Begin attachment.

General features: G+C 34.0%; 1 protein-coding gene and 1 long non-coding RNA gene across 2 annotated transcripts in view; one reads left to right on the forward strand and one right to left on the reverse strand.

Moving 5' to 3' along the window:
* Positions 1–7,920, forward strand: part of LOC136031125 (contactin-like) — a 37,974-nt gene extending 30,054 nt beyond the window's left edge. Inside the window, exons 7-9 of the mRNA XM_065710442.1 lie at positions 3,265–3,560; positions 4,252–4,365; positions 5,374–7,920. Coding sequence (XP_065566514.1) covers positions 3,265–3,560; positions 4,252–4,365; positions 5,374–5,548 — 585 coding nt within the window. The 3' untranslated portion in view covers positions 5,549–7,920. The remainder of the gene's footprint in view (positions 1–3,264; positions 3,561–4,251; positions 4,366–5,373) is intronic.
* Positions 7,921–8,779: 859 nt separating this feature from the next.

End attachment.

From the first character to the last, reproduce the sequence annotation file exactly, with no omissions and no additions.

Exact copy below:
General features: G+C 34.0%; 1 protein-coding gene and 1 long non-coding RNA gene across 2 annotated transcripts in view; one reads left to right on the forward strand and one right to left on the reverse strand.

Moving 5' to 3' along the window:
* Positions 1–7,920, forward strand: part of LOC136031125 (contactin-like) — a 37,974-nt gene extending 30,054 nt beyond the window's left edge. Inside the window, exons 7-9 of the mRNA XM_065710442.1 lie at positions 3,265–3,560; positions 4,252–4,365; positions 5,374–7,920. Coding sequence (XP_065566514.1) covers positions 3,265–3,560; positions 4,252–4,365; positions 5,374–5,548 — 585 coding nt within the window. The 3' untranslated portion in view covers positions 5,549–7,920. The remainder of the gene's footprint in view (positions 1–3,264; positions 3,561–4,251; positions 4,366–5,373) is intronic.
* Positions 7,921–8,779: 859 nt separating this feature from the next.